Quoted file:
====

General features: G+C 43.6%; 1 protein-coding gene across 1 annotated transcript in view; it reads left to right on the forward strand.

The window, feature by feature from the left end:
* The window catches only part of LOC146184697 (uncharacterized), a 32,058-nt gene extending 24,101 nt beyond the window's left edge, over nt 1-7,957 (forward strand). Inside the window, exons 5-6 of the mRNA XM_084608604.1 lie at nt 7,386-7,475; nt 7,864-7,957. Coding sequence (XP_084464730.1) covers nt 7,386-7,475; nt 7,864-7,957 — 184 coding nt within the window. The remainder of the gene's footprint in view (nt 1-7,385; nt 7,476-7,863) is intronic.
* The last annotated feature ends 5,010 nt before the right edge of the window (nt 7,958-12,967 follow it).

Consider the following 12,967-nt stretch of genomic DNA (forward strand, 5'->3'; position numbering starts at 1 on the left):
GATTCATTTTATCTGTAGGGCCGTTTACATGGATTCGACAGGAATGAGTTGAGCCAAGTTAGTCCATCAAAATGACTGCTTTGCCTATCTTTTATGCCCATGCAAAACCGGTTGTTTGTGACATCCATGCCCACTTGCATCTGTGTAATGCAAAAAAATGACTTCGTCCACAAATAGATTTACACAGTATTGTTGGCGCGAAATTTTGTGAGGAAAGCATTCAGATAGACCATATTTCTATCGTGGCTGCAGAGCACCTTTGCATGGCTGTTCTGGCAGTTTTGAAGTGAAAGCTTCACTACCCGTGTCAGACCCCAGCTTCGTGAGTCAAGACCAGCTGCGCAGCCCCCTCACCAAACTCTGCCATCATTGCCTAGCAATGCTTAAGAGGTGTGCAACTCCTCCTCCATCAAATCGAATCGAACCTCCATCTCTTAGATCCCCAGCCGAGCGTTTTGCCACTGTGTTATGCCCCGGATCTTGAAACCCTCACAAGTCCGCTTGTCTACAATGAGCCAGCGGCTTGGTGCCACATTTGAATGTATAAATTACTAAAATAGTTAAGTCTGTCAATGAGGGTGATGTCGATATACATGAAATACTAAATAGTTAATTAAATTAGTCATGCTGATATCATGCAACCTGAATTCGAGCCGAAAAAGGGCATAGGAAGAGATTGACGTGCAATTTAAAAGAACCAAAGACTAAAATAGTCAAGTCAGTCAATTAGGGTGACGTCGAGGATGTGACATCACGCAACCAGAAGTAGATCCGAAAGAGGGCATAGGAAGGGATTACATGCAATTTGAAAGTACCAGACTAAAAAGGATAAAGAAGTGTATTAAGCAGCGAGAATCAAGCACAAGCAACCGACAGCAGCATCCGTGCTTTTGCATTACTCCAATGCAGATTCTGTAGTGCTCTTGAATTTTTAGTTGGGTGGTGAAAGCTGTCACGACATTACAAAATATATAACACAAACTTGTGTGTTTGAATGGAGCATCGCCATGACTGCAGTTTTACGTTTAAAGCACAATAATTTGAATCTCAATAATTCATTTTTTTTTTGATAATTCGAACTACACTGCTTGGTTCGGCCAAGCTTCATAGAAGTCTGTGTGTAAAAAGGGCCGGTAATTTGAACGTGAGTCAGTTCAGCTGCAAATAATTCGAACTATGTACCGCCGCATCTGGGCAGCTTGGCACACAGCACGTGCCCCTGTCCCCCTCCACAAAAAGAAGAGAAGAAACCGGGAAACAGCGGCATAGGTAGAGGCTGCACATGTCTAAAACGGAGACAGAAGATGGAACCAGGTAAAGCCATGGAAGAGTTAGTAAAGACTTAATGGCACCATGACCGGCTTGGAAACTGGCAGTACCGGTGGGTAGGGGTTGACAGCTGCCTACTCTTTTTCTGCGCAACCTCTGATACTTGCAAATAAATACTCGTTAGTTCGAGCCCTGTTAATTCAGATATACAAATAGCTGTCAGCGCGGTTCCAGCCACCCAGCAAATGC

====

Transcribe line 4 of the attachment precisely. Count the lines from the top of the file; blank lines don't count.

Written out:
* The last annotated feature ends 5,010 nt before the right edge of the window (nt 7,958-12,967 follow it).